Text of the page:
If ever we needed a reminder about how local councils can make or break a community – this was it. The devastating fire at Grenfell Tower in north Kensington was a national disaster – and it’s a story of the local council failing in every respect that counts.
Kensington MP Emma Dent Coad, right, newly elected after 11 years of service as a local councillor at LB Kensington and Chelsea, has told how tenants’ fears about safety were stonewalled by council officials.
“I have sat in council meetings where comments from leading majority councillors have shown a total lack of empathy or even respect for those not born to a world where basic human comforts and a good education are givens,” Emma Dent Coad wrote in The Guardian.
“I have heard – and noted – comments stating that social tenants should simply move away if they don’t like what they’ve been ‘given’. As if social housing was not a public good but some kind of privilege to which they are not really entitled.”
Yet people like Emma keep going, standing up for human rights, for decent habitation and basic respect for all. As the death toll at Grenfell Towers continues to rise it is horribly clear that it can be a losing battle. It takes a special kind of Labour activist to hold their own in a Tory-dominated council, where cost-cutting and paring back services are the order of the day.
This is an appropriate time to pay tribute to the work of our three Adur Labour councillors, pictured below from left: Barry Mear (Cokeham), Les Alden (Eastbrook), and Sami Zeglam (St Mary’s).
They don’t command regular headlines in our local papers and much of their work is the meetings, letters and questions that make up routine representation.
Les Alden is leader of the small Labour group and he’s issued a statement aiming to give assurance to tenants in Worthing and Adur following the Grenfell Tower fire.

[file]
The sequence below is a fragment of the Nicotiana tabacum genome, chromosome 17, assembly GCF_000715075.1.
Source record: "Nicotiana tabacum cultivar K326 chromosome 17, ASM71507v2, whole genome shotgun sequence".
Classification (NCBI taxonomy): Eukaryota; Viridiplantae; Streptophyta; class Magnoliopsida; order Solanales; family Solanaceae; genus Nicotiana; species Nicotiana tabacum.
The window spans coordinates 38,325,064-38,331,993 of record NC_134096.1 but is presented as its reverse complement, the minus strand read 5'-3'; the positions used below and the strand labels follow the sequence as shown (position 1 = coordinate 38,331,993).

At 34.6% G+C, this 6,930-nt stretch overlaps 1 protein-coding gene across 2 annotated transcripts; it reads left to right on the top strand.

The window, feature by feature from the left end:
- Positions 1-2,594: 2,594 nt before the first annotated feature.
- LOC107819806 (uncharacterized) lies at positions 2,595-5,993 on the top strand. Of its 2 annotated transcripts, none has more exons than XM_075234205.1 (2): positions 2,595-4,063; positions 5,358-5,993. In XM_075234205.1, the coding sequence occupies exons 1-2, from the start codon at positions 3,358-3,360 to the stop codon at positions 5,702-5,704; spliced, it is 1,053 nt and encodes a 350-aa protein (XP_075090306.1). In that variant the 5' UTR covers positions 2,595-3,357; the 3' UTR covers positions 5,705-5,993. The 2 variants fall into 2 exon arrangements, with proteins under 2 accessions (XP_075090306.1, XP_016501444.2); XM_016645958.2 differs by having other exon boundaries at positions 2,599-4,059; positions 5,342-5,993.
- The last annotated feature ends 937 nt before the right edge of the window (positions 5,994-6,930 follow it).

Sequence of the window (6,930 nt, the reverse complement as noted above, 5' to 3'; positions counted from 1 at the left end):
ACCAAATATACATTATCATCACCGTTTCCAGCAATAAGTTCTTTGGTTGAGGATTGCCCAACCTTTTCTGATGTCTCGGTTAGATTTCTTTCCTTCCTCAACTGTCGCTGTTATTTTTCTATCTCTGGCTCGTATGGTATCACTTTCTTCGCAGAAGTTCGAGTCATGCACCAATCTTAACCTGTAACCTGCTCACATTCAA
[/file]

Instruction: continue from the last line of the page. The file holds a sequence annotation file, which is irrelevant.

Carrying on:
“Following the tragic events in Kensington many tenants will be concerned about their safety. In Adur the tallest council flats are two 6 storey blocks which recently had work on upgraded fire doors and emergency lighting. There is no cladding on these blocks.
Who is checking on private rentals
“The council is responsible for safety in the private sector also and this is where most problems are identified. There are many private sector buildings of up to 6 storey blocks in Adur. They may include private renting. What inspection takes place?”
Les is pressing for a seminar where members can ask questions of the responsible officers.
In the past month there have been three (private rented flat) fires in Worthing with no loss of life, he says.
“In Adur and Worthing there are 80,000 dwellings of which 16,000 are private sector rented. In the last year there were 400 private sector complaints, mostly about fire safety. This resulted in 129 enforcement notices and 3 prohibition notices.”
Sheltered housing is scheduled to have a weekly check on fire alarms and exits.
Les says there are many private sector up to 6 storey blocks in Adur and they may include private renting. “What inspection takes place?” asks Les.
We can be sure he and the rest of the Labour team will keep on asking the question until they get a clear response.